[Coral-List] Restoration and conservation Re: ICRS 2021 meeting session: Can Coral Reef Restoration Increase Coastal Protection?
chwkins at yahoo.com
Sat Sep 12 00:06:30 UTC 2020
Hi Sarah, Doug, Curt and all,
Good discussion. But Sarah, those are some fairly ambitious statements - when you suggest that everyone worth their salt involved in coral (or other) restoration ecology work follow the same set of science-based principles laid done by the Society for Ecological Restoration and that "science-based projects take into account all factors." Really? All - every possible biophysical and socioeconomic factor? I don't think so, for various reasons, including time, money, and team expertise. At least that has not been my observation over the last couple decades. And what does "take into account" really mean?
On Friday, September 11, 2020, 12:09:58 PM HST, Sarah Frias-Torres via Coral-List <coral-list at coral.aoml.noaa.gov> wrote:
The science of Ecological Restoration is well established and follows a set of science-based principles. I invite you to visit the Society for Restoration Ecology web site, which has links to standards and protocols in their "Resource Center" tab
Specifically, for coral reef restoration, what you call "planting out corals" is just one step in coral gardening, which is one of many techniques available in this scientific discipline of restoration ecology.
The aim of coral reef restoration is to restore ecological function. Science-based projects take into account all factors, from local to global stressors. Unfortunately, there are many "copy-cats", people that start 'planting corals" without going through all the steps of a science-based restoration project. Whether it is blind enthusiasm attached to ignorance or real malice, it needs evaluation in a case by case basis.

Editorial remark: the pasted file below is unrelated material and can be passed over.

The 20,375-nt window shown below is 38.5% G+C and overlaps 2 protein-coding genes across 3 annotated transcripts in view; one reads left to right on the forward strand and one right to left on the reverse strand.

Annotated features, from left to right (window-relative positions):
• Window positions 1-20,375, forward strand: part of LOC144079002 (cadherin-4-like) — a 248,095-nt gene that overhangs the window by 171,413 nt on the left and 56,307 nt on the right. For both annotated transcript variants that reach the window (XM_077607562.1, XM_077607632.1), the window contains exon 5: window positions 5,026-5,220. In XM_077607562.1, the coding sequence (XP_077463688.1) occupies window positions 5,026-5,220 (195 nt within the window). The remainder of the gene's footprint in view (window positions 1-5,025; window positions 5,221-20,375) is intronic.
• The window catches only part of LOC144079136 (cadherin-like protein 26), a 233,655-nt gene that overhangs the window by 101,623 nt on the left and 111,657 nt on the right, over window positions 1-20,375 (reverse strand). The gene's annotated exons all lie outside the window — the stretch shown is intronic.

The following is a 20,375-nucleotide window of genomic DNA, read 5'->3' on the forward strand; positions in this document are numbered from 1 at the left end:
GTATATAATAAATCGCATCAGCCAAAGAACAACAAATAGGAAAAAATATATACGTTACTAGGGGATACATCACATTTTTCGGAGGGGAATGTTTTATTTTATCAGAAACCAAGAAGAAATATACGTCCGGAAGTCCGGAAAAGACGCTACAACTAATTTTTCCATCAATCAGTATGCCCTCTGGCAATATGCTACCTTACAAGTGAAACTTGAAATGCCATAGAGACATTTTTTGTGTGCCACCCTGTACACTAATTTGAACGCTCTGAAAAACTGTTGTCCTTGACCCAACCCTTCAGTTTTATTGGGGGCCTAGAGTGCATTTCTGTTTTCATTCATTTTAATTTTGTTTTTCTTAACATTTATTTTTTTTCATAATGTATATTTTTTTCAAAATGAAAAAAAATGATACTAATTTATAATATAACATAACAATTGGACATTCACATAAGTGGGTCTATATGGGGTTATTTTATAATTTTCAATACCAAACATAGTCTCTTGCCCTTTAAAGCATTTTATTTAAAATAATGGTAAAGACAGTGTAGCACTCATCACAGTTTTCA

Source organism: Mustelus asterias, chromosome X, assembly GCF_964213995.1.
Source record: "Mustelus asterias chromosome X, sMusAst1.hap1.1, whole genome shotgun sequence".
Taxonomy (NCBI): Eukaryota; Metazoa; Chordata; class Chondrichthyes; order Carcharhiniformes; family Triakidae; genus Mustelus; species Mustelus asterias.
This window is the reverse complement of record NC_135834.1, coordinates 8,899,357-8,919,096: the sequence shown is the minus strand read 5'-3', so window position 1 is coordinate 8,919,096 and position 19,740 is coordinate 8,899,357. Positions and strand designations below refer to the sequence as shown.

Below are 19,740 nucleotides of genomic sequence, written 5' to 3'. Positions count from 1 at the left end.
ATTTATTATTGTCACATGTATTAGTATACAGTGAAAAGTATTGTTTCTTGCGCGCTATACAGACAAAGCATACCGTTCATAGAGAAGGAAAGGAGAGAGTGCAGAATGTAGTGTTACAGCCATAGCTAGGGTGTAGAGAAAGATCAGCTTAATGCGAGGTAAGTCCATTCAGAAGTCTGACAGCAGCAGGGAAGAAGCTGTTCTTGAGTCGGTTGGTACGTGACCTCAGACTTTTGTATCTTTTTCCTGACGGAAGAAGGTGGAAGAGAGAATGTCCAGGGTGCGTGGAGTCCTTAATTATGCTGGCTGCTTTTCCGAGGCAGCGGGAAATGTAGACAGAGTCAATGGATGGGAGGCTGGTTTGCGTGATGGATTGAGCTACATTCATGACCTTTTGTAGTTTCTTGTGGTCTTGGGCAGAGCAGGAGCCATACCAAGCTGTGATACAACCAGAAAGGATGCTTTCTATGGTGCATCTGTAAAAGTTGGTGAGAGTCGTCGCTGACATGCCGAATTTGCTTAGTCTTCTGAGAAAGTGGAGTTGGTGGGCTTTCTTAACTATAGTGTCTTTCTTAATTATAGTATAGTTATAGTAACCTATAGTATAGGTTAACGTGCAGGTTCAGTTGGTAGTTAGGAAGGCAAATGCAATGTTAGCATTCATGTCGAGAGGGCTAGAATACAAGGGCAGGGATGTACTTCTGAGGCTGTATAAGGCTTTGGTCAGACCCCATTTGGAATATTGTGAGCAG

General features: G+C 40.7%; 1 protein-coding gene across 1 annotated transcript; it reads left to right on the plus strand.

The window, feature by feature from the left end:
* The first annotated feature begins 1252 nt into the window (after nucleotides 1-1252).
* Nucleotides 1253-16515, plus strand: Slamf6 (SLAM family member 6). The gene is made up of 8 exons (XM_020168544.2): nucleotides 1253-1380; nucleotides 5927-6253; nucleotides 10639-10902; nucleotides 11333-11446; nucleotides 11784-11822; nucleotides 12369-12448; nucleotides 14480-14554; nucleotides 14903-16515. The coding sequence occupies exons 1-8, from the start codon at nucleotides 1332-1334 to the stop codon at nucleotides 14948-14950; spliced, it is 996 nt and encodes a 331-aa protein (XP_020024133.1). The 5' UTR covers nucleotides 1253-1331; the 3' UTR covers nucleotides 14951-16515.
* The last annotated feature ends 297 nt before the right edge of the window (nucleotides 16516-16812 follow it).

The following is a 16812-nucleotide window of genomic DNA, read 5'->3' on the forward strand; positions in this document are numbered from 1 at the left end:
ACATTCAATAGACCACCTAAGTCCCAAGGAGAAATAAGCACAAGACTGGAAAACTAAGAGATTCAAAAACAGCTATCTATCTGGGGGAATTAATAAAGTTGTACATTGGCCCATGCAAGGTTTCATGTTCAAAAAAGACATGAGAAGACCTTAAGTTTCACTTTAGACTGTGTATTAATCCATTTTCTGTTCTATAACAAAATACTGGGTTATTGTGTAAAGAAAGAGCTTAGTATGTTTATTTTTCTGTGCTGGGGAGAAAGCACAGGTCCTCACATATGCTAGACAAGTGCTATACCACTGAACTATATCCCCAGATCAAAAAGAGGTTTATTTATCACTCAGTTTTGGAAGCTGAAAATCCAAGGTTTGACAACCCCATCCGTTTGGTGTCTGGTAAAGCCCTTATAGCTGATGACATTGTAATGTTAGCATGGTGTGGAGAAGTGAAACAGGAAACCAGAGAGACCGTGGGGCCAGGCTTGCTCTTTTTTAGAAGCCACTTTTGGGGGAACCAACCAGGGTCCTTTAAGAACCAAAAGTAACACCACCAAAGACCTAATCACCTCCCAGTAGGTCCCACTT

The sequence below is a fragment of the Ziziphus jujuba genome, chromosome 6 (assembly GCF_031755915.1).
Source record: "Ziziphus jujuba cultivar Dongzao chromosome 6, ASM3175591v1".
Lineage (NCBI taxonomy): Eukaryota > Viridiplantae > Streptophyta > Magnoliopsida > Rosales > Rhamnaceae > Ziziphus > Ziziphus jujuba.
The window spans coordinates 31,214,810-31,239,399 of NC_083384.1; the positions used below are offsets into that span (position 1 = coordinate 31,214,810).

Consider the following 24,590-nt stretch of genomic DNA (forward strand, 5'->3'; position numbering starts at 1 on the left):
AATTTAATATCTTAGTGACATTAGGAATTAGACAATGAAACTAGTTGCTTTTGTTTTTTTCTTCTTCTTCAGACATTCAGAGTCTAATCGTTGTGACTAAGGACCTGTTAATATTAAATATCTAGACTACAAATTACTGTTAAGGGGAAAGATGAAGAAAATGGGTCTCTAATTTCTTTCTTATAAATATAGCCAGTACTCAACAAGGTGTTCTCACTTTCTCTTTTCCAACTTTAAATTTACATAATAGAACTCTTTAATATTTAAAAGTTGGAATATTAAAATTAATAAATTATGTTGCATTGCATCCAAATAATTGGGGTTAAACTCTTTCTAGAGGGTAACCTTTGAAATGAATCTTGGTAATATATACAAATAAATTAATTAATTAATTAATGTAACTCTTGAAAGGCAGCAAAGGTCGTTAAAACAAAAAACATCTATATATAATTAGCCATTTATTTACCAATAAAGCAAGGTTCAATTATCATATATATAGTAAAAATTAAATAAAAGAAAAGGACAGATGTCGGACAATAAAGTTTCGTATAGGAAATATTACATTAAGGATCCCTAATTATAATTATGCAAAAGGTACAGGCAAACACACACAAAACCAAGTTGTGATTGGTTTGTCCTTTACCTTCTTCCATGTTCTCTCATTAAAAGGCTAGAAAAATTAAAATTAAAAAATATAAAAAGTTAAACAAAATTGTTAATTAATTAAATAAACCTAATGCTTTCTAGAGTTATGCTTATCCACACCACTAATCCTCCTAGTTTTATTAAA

Also, to clarify a comment about funding (from a post related to this one), in my experience, none of the funding I have secured to implement coral reef restoration projects was taken away from the funding pie of conservation and climate change mitigation. This is not an issue of coral reef restoration taking away slices of the funding pie for conservation. We are not eating the pie and leaving our conservation colleagues hungry. We are making the funding pie bigger.
None of the coral reef restoration scientists I work with ignores local and global stressors to coral reefs. None of us thinks that restoration is the magic pill that will save coral reefs. Restoration is one more tool in the toolbox of saving coral reefs.
As I keep repeating over and over, to save coral reefs, conservation, restoration, and targeting the climate crisis must all work together.
Finally, on the Titanic analogy, there was a similar comment ("rearranging the deck chairs ") shared at the open forum during ICRS 2016 in Hawaii, saying that first, we must stop burning fossil fuels, and stop climate change, before we even consider coral reef restoration. My answer to this comment was that if we take this approach, there will be no point to do restoration by then.
The futile tug of war between pro-conservation and pro-restoration coral reefs scientists is nicely explained in "Coral Whisperers" by Irus Braverman. I strongly recommend reading this book to you and folks in Coral-list.
This is not a conservation vs. restoration issue.
It's not game over.
It's game on.
We must fight the coral reef crisis together, not against each other.
Sarah Frias-Torres, Ph.D.
Science Blog: https://grouperluna.com/
Art Blog: https://oceanbestiary.com/
From: Coral-List <coral-list-bounces at coral.aoml.noaa.gov> on behalf of Douglas Fenner via Coral-List <coral-list at coral.aoml.noaa.gov>
Sent: Wednesday, September 9, 2020 6:03 PM
To: Storlazzi, Curt D <cstorlazzi at usgs.gov>
Cc: coral-list at coral.aoml.noaa.gov <coral-list at coral.aoml.noaa.gov>
Subject: Re: [Coral-List] ICRS 2021 meeting session: Can Coral Reef Restoration Increase Coastal Protection?